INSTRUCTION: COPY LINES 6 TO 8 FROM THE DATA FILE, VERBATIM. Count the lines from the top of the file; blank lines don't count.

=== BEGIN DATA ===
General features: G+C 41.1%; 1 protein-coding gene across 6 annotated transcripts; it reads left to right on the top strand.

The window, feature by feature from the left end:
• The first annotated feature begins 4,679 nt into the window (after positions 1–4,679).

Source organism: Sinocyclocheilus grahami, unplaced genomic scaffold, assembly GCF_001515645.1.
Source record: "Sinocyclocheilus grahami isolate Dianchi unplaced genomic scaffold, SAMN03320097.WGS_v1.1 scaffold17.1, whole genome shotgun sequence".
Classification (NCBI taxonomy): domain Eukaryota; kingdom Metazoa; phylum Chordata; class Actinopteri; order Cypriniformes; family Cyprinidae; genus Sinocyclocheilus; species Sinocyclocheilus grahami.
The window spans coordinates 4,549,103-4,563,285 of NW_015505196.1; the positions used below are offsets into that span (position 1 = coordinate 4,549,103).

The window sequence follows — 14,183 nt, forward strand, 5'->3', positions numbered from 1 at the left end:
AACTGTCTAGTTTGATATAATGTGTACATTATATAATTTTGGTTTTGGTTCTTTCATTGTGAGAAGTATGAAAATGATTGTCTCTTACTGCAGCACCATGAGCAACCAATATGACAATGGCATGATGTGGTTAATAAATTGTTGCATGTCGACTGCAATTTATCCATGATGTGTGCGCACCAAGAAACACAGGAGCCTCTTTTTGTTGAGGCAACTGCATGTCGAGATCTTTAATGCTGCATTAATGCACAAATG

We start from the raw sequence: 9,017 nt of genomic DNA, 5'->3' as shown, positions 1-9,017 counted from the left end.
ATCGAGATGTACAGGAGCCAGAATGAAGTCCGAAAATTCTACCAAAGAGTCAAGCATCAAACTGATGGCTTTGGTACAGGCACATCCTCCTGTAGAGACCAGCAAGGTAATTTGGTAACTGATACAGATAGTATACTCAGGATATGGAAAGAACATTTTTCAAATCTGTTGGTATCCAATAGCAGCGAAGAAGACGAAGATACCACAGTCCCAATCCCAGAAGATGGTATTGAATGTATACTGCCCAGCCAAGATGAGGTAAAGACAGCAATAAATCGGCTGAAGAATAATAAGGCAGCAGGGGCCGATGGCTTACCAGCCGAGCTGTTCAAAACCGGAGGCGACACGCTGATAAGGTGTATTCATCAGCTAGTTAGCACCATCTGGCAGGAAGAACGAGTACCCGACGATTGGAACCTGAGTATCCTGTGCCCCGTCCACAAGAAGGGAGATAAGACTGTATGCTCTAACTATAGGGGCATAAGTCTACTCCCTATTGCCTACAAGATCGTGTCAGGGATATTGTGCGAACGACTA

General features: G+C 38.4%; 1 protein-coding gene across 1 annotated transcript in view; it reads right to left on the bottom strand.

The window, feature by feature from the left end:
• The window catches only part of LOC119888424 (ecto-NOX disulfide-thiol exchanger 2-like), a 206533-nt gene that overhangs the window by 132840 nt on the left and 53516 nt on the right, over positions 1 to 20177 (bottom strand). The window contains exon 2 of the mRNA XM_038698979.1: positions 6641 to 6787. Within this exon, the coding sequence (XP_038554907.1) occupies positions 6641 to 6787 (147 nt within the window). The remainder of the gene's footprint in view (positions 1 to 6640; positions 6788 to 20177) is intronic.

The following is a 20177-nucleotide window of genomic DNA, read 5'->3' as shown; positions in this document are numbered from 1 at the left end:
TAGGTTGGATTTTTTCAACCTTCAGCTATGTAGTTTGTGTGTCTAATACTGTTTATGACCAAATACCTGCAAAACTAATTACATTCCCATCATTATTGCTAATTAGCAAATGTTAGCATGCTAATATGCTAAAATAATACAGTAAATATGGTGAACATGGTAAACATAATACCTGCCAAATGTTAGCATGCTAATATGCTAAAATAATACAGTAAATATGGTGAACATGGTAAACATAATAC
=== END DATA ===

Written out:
Classification (NCBI taxonomy): domain Eukaryota; kingdom Metazoa; phylum Chordata; class Actinopteri; order Cypriniformes; family Cyprinidae; genus Sinocyclocheilus; species Sinocyclocheilus grahami.
The window spans coordinates 4,549,103-4,563,285 of NW_015505196.1; the positions used below are offsets into that span (position 1 = coordinate 4,549,103).

The window sequence follows — 14,183 nt, forward strand, 5'->3', positions numbered from 1 at the left end: